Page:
Today is February 14th. It's Valentine's Day. Tonight, my daughter and husband will each receive a box of chocolates and a homemade card. There's a good chance I'll get a pair of earrings, but I won't get roses. My spouse is adamantly opposed to paying inflated prices for flowers because of a so-called "Hallmark holiday." He would, so he tells me, rather surprise me with them all year long. (Nice thought, right? In fairness to him, he used to bring me flowers on a fairly regular basis. But, these days, between working and parenting and all the crazies that go along with both, I feel like Barbra Streisand, if you catch my drift.)
As with everything else, once you have a child, Valentine's Day becomes more and more about them and less and less about you. For several years, we made and decorated little mailboxes so that my daughter could collect valentines at school. In this day and age of politically correct fairness, each child brings home a complete list of the children in their class. They have to bring in a valentine for every single person on that list. Even the bullies, even the nerds, even their secret crush and their ex-best friend who no longer talks to them. If Janis Ian was writing "At Seventeen" now, she would have to find new lyrics. In today's classrooms, nobody knows "the pain of valentines that never came."
One year, recognizing that the days of frilly dresses and tea parties were numbered, I offered to throw a Valentine's Day party for my daughter and a half dozen of her friends. Our dining room was decked out in floor-to-ceiling pink and red. There were beads to string and cupcakes to decorate. And, being a thrifty mother as well as an affectionate one, I threw the party on the Saturday after Valentine's Day. All those hearts and streamers and little candies with the sayings on them ... half-price!
But, it's been a while since my daughter dressed up, or since we cut and signed and folded 24 Power Puff girl valentines. So, I thought that on this day dedicated to l-o-v-e, I would write about all the things that my now tween daughter dotes upon.
Here, in no particular order, is a little red foil chocolate box of what lights up my daughter's life:
Yes, they're strips of fat that are then fried in fat. But, they are ooey, gooey delicious. Confession: sometimes when her father is out with his buddies or at a late meeting, I'll agree to forego any nutritional value whatsoever and serve mozzarella sticks for dinner. "Thank you so-o-o-o-o-o-o-o much, Mom! You're the best!"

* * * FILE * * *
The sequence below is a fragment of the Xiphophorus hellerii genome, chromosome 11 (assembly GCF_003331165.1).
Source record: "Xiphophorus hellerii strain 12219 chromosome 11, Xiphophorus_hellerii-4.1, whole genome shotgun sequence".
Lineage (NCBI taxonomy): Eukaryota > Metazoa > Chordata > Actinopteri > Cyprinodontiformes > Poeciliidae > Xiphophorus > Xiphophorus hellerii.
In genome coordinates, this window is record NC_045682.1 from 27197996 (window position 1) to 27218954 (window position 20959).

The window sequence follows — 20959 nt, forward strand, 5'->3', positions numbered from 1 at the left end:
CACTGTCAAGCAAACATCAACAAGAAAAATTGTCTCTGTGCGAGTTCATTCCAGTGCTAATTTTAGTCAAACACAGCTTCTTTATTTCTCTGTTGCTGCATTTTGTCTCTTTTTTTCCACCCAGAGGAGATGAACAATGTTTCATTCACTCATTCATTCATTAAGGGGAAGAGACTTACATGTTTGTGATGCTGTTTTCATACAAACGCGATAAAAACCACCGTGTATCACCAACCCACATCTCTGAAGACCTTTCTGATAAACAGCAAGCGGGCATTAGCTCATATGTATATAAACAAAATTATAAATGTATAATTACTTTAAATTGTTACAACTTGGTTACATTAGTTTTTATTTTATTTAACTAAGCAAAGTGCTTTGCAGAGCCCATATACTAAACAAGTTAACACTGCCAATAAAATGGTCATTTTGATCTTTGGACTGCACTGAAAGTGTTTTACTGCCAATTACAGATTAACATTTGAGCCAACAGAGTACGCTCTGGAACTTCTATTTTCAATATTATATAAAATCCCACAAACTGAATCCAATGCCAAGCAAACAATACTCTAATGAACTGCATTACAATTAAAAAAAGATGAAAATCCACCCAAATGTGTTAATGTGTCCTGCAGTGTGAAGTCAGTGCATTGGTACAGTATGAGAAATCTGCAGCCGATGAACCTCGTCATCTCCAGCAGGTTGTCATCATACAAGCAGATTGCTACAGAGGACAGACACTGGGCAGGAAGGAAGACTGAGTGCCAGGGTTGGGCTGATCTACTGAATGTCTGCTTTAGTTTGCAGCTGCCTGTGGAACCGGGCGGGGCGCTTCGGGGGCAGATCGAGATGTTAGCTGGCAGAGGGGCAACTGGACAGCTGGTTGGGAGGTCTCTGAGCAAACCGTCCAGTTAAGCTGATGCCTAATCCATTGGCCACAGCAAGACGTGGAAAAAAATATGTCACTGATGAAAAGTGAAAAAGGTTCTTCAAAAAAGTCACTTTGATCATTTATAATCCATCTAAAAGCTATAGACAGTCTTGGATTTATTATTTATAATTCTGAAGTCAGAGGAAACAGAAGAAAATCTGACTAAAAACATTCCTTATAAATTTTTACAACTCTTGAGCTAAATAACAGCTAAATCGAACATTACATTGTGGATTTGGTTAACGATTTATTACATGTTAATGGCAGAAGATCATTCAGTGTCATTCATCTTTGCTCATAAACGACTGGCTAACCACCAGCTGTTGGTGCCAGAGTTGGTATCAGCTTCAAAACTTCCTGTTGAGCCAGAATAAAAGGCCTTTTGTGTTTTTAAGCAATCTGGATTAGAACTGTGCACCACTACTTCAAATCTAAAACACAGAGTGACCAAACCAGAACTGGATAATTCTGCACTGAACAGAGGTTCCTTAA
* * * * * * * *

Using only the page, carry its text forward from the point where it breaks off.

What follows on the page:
Yessirree, it buys me a lot of credit — for about an hour.
Whether there's something earth-shattering to report, or whether there isn't. It doesn't matter. The way girls of my era loved talking on the phone, that's how much today's tween and teen girls love to text. And, I guess this is appropriate for the holiday. Have you looked at the average 14-year old's texts? They look an awful lot like conversation hearts. "R U THERE?" "U R GR8!" "LUV YA"
The New Yorker recently published a story about what they called a "quiet renaissance in children's television." Um, right. Too bad we missed it. When I think of the programs on my daughter's current DVR schedule, "renaissance" is not exactly the first (or the ten thousandth) word that comes to mind. Let's see there's "trashy" and "ridiculous," but not "renaissance." Of course, you are welcome to see for yourself. Next time you're in the mood for some deep, intellectual stuff, check out The Lying Game and Pretty Little Liars.
Here's a little logic for you. If one pair of Converse All-Stars is good. And, two pairs of Converse All-Stars are great. What are five pairs of Converse All-Stars? Supermegafoxyawesomehot! Yes, that is a direct quote. And, I know, I know, I'm an enabler. On a recent trip to New York City, we invested (I won't say "wasted" — I'll think it, but I won't say it) quite a bit of time wandering around Times Square looking for the Converse super store. Turns out it's in Soho.
And it begins. Well, not quite but it's getting closer. Short of a couple of so-called "dates" at Dunkin' Donuts after school, my daughter and her friends have not started obsessing about the boys in their grade. Not yet. Instead, they obsess about the boys on TV, the boys in magazines, the boys in bands. They talk about them (a lot) and give each other sage advice. I look at the whole thing as a warm-up for the big event that's looming: high school.
There are lots of other things on my daughter's love list: her new horse, raw chocolate chip cookie dough, the extremely cool health ed teacher, her friends from camp, worn-in Hollister jeans, our ancient dachshund, brightly colored Sugar Lips tank tops, a particular iPhone game called "Surviving High School." When she loves, she loves truly, madly, deeply, with an intensity of purpose that would put Juliet and her Romeo to shame. Eventually, she will put all this passion to use.
For now, I'll end with a quote from an over-the-top romantic movie: Moulin Rouge. "The greatest thing you'll ever learn is just to love and be loved in return." Mozzarella sticks aside, my daughter knows how to love.
And, in case you haven't figured it out yet, she is very much loved in return.
Happy Valentine's Day!